These assertions of such humble ambitions and desires on the part of the merchants are significant in light of both contemporary and historical interpretations of commerce in the eighteenth century. As historians have shown, the increase in wealth and consumption in the second half of the century brought with it anxieties about the immorality and decadence thought to accompany commercial society. Implicated in these critiques were merchants, described as manipulative, dishonest people who acted out of a self-interested desire for wealth. Given the dishonorableness of trade, the historical argument goes, merchants renounced commerce as soon as they were financially able, sought more respectable investments in land and offices, and thus began the climb to noble status.
In putting forth a defense of commerce, however, these merchant-academicians refused to conform to characterizations of the merchant fleeing from the derogation of trade to associate with the nobility. The Academy became a forum where wholesale merchants demonstrated the positive aspects of commerce and exonerated their profession. By showing the unique and important role that wholesale merchants in particular could serve as patrons of the arts, they emphasized the honor of their occupation and redefined the utility of the commercial estate in general.
Additionally, these wholesale traders were contributing to the redefinition of the art patron in eighteenth-century France and challenging the exclusive hold that the king, nobility, and Church had had on art patronage for centuries. As Peter Gay has pointed out, the bourgeoisie's increasing role in art patronage was novel in the eighteenth century. The spread of literary art criticism and societies for art enthusiasts, increased establishment of art markets, and greater mobility to travel to view and purchase art allowed mercantile and liberal professionals to became art patrons. The merchants in the Bordeaux art academy epitomized the new non-noble connoisseur-citizen who encouraged the development of art and architecture in France's cities.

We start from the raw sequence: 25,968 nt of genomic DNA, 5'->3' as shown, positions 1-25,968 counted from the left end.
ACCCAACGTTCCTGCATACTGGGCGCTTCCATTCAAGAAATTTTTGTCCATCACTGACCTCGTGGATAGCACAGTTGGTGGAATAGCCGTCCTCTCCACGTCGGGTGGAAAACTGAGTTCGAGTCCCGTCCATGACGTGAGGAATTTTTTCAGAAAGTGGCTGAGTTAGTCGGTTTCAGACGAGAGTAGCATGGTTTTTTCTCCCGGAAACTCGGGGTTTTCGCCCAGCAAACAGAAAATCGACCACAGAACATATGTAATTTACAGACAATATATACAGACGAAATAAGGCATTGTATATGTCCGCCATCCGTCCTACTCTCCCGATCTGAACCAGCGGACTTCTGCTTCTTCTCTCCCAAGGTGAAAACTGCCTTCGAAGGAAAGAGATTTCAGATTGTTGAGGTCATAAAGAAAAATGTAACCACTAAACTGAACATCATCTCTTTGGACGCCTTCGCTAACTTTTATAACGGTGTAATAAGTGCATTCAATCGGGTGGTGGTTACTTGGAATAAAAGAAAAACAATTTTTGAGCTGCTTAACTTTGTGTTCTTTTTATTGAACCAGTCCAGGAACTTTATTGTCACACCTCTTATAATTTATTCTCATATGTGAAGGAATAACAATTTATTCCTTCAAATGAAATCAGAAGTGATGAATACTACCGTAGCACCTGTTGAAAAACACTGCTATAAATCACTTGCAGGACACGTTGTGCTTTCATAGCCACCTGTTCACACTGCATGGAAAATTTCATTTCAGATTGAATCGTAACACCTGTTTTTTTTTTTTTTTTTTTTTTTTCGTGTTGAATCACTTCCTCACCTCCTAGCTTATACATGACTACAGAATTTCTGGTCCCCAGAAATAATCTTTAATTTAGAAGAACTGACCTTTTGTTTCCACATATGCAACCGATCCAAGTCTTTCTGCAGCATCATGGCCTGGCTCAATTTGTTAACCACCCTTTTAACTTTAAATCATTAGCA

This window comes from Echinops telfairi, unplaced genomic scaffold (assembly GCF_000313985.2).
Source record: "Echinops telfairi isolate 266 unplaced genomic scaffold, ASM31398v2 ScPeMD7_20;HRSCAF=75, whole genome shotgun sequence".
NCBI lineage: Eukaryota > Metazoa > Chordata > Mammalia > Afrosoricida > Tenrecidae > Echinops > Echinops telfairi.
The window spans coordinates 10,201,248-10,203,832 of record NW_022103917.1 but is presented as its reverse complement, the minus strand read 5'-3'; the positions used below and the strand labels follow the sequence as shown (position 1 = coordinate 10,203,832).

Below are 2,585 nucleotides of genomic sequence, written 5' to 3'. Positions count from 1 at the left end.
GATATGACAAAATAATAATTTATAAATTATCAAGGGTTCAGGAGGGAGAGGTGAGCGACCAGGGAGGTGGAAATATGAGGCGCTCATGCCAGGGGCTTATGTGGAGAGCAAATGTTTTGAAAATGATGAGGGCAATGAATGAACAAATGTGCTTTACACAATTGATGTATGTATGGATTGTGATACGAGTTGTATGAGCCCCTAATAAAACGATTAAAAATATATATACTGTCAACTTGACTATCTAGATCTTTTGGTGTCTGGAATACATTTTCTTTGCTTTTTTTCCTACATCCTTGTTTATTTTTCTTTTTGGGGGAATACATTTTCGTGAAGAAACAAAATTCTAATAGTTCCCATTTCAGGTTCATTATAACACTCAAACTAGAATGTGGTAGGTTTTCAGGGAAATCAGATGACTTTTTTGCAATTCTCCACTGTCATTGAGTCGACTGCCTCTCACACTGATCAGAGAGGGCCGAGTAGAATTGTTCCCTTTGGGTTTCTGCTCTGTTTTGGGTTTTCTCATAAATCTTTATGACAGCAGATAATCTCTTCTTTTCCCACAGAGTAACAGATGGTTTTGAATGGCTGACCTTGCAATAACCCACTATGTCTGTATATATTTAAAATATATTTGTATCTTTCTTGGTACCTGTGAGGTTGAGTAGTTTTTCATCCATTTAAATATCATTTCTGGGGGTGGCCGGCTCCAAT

One of the Academy's primary goals was to make art accessible to a wider public, thereby ending the role of privilege in the production, distribution, and consumption of art. This objective found its greatest expression in the Academy's five public salons held between 1771 and 1787. The salons announced to Europe the top artistic talents that had migrated to Bordeaux and gave evidence that a vibrant art community could exist outside of the French capital. Prefiguring the museums of the Revolution, the salons gave city inhabitants access to organized, private collections of art that they otherwise might never have had the opportunity to view. The salon catalogues noted the paintings that came from private collections, most of which belonged to wholesale merchants. The Academy also expressed exasperation with those collectors who selfishly refused to loan their art to the salons. The academicians expected private art collectors to make their collections publicly available.
As one contemporary described in his memoirs, the academy aimed to "instill enlightened taste and a love for true beauty in the minds of all classes of Bordeaux inhabitants." Contemporary reports indicate that the salons were well attended by socially mixed audiences. The Academy encouraged public evaluation of the artistic talents on display at the salons, and critical reviews of the exhibitions appeared in local journals. In one salon catalogue, the Academy asked for the public's support as well as its patience during the organization's early years: "The city council . . . favorably welcomed this academy in its crib, but it is up to the public to maintain it, for to discourage the academy would be like smothering it at birth." While the academicians tirelessly courted local and royal officials, they insisted that, in the end, it was the people of Bordeaux who should serve as the "public witnesses and judges" of the Academy's work and utility.
Historians do not traditionally consider merchants a professional group. In the merchants' definitions of their work, however, we see indications of a new "civic professionalism" that Colin Jones has identified as accompanying the growth of capitalism and commercial society in the eighteenth century. Civic professionalism saw traditional corporatist fields abandon deep-rooted principles of privilege, esoteric knowledge, and segregation from society. In their place, they adopted an ideology that stressed civic-mindedness and civic pride, public welfare and service, social utility, and a desire for public respect and honor. Indeed, in her close study of one family in eighteenth-century Bordeaux, Christine Adams shows how the professional identity of the provincial bourgeois man rested on a commitment to civic welfare and public service. The principles of civic professionalism are important because they later formed the basis of the discourse of the young revolutionary politicians who were mostly professionals and merchants at the national and local levels respectively. In redefining their occupation around the ideal of public service and a claim to speak for the public good, the merchants were reassessing the value of their estate and transforming themselves into French citizens.